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Staying Safe Around Power Lines Part 1

Power lines are potentially dangerous electrical hazards that construction workers must work around every day. As one of the Occupational Safety and Health Administration’s (OSHA’s) “Fatal Four,” electrocutions accounted for over 7 percent of deaths in construction in 2017. By staying safe around power lines, you can safeguard your workforce from one of the most dangerous hazards in the construction industry. 

In this two-part article, we discuss safety measures and OSHA regulations that you must keep top of mind while overseeing your workers. For assistance with OSHA compliance, consult one of our OSHA attorneys from Cotney Construction Law. 

Keeping a Safe Distance 

Your workers must always maintain a safe distance from power lines. After all, the best way to mitigate a dangerous hazard is to avoid it. OSHA has specific guidelines for how close equipment, such as a crane, can be to power lines. Per 29 CFR 1926.1408(h), These minimum distances in kV (1kV is equal to 1,000 volts) are:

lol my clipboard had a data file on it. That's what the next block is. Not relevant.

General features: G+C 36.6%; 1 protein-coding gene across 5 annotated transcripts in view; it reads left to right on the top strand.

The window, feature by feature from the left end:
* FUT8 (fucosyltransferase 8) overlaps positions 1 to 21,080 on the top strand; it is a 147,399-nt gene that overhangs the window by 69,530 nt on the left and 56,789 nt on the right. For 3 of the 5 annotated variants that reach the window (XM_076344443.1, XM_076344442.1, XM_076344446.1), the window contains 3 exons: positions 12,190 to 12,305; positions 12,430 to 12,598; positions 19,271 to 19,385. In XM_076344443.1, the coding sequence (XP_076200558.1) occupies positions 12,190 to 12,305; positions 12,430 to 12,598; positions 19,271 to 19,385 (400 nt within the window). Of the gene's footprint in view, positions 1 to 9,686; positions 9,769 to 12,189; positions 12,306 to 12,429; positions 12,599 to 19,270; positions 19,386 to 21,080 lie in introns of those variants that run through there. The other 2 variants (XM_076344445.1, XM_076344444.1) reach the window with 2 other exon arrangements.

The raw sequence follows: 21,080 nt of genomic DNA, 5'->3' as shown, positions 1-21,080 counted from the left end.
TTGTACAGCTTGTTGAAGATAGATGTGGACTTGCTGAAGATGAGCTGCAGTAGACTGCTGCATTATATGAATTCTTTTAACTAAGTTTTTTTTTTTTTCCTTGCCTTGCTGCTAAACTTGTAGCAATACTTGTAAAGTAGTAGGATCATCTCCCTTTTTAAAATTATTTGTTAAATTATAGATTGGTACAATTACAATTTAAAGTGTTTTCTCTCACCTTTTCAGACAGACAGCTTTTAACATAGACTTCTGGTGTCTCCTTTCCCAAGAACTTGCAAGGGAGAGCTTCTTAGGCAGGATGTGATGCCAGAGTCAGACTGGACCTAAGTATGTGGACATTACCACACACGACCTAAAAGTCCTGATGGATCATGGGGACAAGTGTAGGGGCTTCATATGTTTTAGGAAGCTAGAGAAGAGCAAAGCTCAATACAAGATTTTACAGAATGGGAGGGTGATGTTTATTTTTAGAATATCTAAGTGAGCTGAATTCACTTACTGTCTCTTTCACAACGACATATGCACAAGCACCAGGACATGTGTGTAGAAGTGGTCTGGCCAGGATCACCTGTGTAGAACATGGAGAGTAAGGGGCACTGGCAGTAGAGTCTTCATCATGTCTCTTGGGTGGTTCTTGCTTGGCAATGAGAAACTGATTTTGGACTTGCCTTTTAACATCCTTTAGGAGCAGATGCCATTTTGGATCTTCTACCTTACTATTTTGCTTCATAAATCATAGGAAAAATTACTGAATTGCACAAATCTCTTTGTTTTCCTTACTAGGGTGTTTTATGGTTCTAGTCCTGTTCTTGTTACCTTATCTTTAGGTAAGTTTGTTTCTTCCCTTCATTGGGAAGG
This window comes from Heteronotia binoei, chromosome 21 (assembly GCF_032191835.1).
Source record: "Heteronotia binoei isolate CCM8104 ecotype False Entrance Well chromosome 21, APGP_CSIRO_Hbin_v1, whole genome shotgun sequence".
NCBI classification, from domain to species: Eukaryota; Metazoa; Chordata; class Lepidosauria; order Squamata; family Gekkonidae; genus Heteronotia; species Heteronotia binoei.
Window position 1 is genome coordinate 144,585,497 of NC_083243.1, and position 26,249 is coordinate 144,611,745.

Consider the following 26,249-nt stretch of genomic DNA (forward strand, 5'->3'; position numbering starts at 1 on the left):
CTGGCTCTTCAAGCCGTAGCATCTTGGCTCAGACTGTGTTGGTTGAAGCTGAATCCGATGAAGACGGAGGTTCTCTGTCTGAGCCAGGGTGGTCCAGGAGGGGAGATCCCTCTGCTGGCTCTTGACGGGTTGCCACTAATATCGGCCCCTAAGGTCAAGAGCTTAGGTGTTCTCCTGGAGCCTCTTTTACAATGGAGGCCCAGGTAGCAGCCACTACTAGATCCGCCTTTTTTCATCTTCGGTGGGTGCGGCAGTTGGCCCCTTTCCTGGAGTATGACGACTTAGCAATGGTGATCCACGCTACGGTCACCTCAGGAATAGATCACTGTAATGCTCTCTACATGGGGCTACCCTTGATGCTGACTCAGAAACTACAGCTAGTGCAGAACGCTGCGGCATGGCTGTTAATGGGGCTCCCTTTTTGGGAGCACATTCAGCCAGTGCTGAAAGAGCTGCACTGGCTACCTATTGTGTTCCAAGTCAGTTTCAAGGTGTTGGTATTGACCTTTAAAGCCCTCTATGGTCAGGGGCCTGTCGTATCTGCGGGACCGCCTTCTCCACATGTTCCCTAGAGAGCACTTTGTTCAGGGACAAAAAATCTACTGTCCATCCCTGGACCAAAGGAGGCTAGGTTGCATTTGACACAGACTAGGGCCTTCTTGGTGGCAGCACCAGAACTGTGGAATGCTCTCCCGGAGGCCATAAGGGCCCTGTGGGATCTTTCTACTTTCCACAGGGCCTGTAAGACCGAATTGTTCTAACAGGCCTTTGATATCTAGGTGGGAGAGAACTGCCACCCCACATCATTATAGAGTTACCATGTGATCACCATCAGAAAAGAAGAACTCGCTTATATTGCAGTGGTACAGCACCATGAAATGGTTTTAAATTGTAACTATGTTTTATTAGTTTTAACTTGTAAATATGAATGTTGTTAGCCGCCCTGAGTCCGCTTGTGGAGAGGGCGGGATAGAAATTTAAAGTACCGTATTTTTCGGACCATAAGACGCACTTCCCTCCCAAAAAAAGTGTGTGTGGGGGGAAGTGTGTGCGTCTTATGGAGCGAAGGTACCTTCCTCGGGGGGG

• Up to 50 kV: 10 feet
  • 50-200 kV: 15 feet
  • 200-350 kV: 20 feet
  • 350-500 kV: 25 feet
  • 500-750 kV: 35 feet
  • 750-1,000 kV: 45 feet

As stipulated by OSHA, the minimum clearance distance for power lines over 1,000 kV can only be determined by either the utility operator or a qualified and registered professional engineer. 

High Voltage 

It’s a common misconception that voltage alone is dangerous. It’s the strength of the current (amperage) that the voltage carries that actually causes harm. The higher the voltage, the higher the current that can pass from a powerline to a worker. 50-150 milliamperes can cause excruciating pain, respiratory arrest, and death. Considering that household appliances can carry more amps than that, it can’t be overstated how important it is for your workers to remain vigilant around power lines. 

As we continue in part two, we will further discuss how your workers can remain safe around power lines. It is essential that you follow these regulations to the letter if you wish to avoid a possible OSHA investigation and citation.

If you would like to speak with one of our OSHA lawyers, please contact us today.

Disclaimer: The information contained in this article is for general educational information only. This information does not constitute legal advice, is not intended to constitute legal advice, nor should it be relied upon as legal advice for your specific factual pattern or situation.